First off, the short story and the movie both reveal the disillusionment of achieving the American Dream through material possessions. For instance, Hanneh’s dream is to have a white kitchen that looks like her rich employer’s, Mrs. Preston. Therefore, the poor lady spends all her money (which she spent a long time saving), to buy the necessary paint to redo her kitchen. Hanneh says that “[w]hen I see myself around the house how I fixed it up with my own hands, I forget I’m only a nobody. It makes me feel I’m also a person like Mrs. Preston. It lifts me with high thoughts” (“The Lost ‘Beautifulness’”113). She makes her landlord’s apartment look like it’s a rich house,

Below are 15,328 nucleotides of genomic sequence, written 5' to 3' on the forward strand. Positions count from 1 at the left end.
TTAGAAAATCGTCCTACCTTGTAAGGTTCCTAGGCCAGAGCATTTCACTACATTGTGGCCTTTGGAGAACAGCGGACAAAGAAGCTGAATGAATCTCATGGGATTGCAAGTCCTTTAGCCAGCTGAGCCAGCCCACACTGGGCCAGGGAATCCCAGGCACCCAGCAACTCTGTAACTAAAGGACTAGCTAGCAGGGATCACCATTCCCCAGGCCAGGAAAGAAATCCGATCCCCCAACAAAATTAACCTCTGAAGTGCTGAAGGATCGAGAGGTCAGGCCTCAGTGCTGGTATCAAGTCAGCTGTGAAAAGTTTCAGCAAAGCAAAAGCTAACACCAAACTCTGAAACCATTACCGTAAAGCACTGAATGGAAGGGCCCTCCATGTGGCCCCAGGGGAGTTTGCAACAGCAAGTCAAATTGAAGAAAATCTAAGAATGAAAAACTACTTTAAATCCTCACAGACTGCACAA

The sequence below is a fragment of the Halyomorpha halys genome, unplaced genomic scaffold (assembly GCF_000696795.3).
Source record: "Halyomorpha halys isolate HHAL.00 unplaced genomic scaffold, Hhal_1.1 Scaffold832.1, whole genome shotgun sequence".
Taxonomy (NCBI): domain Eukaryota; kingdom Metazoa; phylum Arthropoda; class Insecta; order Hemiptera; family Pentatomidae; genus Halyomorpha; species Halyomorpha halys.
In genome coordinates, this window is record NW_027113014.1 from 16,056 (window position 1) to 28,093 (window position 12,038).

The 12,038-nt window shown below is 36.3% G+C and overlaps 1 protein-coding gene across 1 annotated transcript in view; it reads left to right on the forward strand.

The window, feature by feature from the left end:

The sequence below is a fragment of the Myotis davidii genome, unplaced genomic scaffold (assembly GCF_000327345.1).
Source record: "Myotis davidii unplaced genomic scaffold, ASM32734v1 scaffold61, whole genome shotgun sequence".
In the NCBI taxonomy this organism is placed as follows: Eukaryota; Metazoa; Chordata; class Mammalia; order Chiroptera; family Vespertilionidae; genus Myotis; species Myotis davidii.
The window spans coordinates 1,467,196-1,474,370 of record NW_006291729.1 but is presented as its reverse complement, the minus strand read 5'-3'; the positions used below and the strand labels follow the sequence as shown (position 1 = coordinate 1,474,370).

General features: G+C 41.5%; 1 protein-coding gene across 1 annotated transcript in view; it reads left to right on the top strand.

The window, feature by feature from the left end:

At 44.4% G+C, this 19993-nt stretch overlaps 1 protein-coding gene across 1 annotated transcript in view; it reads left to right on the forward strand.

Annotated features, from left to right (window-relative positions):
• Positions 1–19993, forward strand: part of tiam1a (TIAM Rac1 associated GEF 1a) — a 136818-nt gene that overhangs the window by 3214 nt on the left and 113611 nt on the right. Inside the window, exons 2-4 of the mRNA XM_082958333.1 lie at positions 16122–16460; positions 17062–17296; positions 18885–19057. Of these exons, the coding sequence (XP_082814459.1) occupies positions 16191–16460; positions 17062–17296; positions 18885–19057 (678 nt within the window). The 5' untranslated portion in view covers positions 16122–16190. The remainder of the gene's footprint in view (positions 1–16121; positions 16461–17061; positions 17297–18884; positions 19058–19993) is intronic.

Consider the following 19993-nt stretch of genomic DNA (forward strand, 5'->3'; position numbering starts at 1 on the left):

but in reality, she still belongs to the lower class people and she is still struggling, living in poverty. Moreover, in The Roaring Twenties, Eddie Bartlett becomes a bootlegger, and his main concern is to make as much money as possible by manufacturing illegal bottles of alcohol. He believes that by doing so, he will be able to achieve the American Dream. Eddie also believes that he can win over his sweet heart Jean by buying her all sorts of material things. He spoils her with... [continues]
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